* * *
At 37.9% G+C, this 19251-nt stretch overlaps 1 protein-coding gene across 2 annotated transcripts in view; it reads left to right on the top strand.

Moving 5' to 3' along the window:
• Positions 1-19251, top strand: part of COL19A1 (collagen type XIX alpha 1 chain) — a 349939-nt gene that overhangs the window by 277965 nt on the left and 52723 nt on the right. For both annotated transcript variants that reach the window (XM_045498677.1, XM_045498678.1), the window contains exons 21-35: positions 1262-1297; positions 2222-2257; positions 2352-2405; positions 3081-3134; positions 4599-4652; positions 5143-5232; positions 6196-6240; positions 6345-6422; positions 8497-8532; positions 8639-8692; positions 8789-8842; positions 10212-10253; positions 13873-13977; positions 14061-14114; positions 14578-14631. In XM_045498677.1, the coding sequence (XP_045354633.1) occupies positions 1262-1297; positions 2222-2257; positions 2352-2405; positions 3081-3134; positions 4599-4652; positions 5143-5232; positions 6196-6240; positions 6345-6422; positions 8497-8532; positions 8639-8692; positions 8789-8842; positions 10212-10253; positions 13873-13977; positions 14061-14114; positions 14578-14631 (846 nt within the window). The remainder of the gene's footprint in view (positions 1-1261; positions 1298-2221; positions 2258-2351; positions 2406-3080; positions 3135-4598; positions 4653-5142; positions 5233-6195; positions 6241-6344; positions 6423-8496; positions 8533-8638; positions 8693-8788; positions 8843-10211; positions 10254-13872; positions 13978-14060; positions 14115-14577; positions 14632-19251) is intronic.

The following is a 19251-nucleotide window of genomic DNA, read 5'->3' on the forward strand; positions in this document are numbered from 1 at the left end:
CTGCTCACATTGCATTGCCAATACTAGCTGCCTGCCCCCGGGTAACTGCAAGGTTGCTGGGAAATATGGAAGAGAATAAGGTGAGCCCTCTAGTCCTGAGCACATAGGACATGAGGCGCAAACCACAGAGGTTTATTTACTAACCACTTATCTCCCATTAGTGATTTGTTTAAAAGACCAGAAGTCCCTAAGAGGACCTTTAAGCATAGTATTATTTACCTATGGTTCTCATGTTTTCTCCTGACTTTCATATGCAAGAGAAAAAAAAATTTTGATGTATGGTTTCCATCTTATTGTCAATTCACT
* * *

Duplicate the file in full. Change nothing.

At 37.9% G+C, this 19251-nt stretch overlaps 1 protein-coding gene across 2 annotated transcripts in view; it reads left to right on the top strand.

Moving 5' to 3' along the window:
• Positions 1-19251, top strand: part of COL19A1 (collagen type XIX alpha 1 chain) — a 349939-nt gene that overhangs the window by 277965 nt on the left and 52723 nt on the right. For both annotated transcript variants that reach the window (XM_045498677.1, XM_045498678.1), the window contains exons 21-35: positions 1262-1297; positions 2222-2257; positions 2352-2405; positions 3081-3134; positions 4599-4652; positions 5143-5232; positions 6196-6240; positions 6345-6422; positions 8497-8532; positions 8639-8692; positions 8789-8842; positions 10212-10253; positions 13873-13977; positions 14061-14114; positions 14578-14631. In XM_045498677.1, the coding sequence (XP_045354633.1) occupies positions 1262-1297; positions 2222-2257; positions 2352-2405; positions 3081-3134; positions 4599-4652; positions 5143-5232; positions 6196-6240; positions 6345-6422; positions 8497-8532; positions 8639-8692; positions 8789-8842; positions 10212-10253; positions 13873-13977; positions 14061-14114; positions 14578-14631 (846 nt within the window). The remainder of the gene's footprint in view (positions 1-1261; positions 1298-2221; positions 2258-2351; positions 2406-3080; positions 3135-4598; positions 4653-5142; positions 5233-6195; positions 6241-6344; positions 6423-8496; positions 8533-8638; positions 8693-8788; positions 8843-10211; positions 10254-13872; positions 13978-14060; positions 14115-14577; positions 14632-19251) is intronic.

The following is a 19251-nucleotide window of genomic DNA, read 5'->3' on the forward strand; positions in this document are numbered from 1 at the left end:
CTGCTCACATTGCATTGCCAATACTAGCTGCCTGCCCCCGGGTAACTGCAAGGTTGCTGGGAAATATGGAAGAGAATAAGGTGAGCCCTCTAGTCCTGAGCACATAGGACATGAGGCGCAAACCACAGAGGTTTATTTACTAACCACTTATCTCCCATTAGTGATTTGTTTAAAAGACCAGAAGTCCCTAAGAGGACCTTTAAGCATAGTATTATTTACCTATGGTTCTCATGTTTTCTCCTGACTTTCATATGCAAGAGAAAAAAAAATTTTGATGTATGGTTTCCATCTTATTGTCAATTCACT